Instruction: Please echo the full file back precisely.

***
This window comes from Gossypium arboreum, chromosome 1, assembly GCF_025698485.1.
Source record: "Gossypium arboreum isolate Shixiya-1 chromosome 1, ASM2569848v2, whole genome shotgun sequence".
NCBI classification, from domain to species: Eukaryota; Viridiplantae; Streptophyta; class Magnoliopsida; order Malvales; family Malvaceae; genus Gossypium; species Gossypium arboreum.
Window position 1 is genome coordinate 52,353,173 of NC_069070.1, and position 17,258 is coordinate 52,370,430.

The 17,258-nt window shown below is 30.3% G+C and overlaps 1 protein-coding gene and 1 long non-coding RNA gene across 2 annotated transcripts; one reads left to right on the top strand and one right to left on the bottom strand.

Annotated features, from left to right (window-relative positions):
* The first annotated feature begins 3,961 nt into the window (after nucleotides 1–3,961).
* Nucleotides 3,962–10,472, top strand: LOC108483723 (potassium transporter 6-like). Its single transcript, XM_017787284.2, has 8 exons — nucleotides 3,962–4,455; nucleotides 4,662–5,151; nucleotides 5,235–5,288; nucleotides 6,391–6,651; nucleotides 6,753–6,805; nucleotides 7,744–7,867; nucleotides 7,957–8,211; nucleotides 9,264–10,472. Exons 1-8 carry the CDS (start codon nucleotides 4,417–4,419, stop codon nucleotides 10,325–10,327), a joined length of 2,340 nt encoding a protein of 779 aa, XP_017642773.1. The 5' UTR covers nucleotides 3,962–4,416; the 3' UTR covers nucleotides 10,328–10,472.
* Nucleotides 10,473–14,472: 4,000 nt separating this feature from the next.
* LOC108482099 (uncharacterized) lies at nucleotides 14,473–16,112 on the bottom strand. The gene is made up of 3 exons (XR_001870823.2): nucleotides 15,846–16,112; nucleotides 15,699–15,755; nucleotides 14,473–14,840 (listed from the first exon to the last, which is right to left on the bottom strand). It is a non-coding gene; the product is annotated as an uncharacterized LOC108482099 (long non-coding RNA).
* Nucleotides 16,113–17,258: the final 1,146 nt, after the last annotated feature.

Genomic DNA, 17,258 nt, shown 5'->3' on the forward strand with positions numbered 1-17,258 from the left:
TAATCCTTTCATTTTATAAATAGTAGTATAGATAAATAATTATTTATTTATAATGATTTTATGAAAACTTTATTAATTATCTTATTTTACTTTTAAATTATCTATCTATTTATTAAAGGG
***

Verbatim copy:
This window comes from Gossypium arboreum, chromosome 1, assembly GCF_025698485.1.
Source record: "Gossypium arboreum isolate Shixiya-1 chromosome 1, ASM2569848v2, whole genome shotgun sequence".
NCBI classification, from domain to species: Eukaryota; Viridiplantae; Streptophyta; class Magnoliopsida; order Malvales; family Malvaceae; genus Gossypium; species Gossypium arboreum.
Window position 1 is genome coordinate 52,353,173 of NC_069070.1, and position 17,258 is coordinate 52,370,430.

The 17,258-nt window shown below is 30.3% G+C and overlaps 1 protein-coding gene and 1 long non-coding RNA gene across 2 annotated transcripts; one reads left to right on the top strand and one right to left on the bottom strand.

Annotated features, from left to right (window-relative positions):
* The first annotated feature begins 3,961 nt into the window (after nucleotides 1–3,961).
* Nucleotides 3,962–10,472, top strand: LOC108483723 (potassium transporter 6-like). Its single transcript, XM_017787284.2, has 8 exons — nucleotides 3,962–4,455; nucleotides 4,662–5,151; nucleotides 5,235–5,288; nucleotides 6,391–6,651; nucleotides 6,753–6,805; nucleotides 7,744–7,867; nucleotides 7,957–8,211; nucleotides 9,264–10,472. Exons 1-8 carry the CDS (start codon nucleotides 4,417–4,419, stop codon nucleotides 10,325–10,327), a joined length of 2,340 nt encoding a protein of 779 aa, XP_017642773.1. The 5' UTR covers nucleotides 3,962–4,416; the 3' UTR covers nucleotides 10,328–10,472.
* Nucleotides 10,473–14,472: 4,000 nt separating this feature from the next.
* LOC108482099 (uncharacterized) lies at nucleotides 14,473–16,112 on the bottom strand. The gene is made up of 3 exons (XR_001870823.2): nucleotides 15,846–16,112; nucleotides 15,699–15,755; nucleotides 14,473–14,840 (listed from the first exon to the last, which is right to left on the bottom strand). It is a non-coding gene; the product is annotated as an uncharacterized LOC108482099 (long non-coding RNA).
* Nucleotides 16,113–17,258: the final 1,146 nt, after the last annotated feature.

Genomic DNA, 17,258 nt, shown 5'->3' on the forward strand with positions numbered 1-17,258 from the left:
TAATCCTTTCATTTTATAAATAGTAGTATAGATAAATAATTATTTATTTATAATGATTTTATGAAAACTTTATTAATTATCTTATTTTACTTTTAAATTATCTATCTATTTATTAAAGGG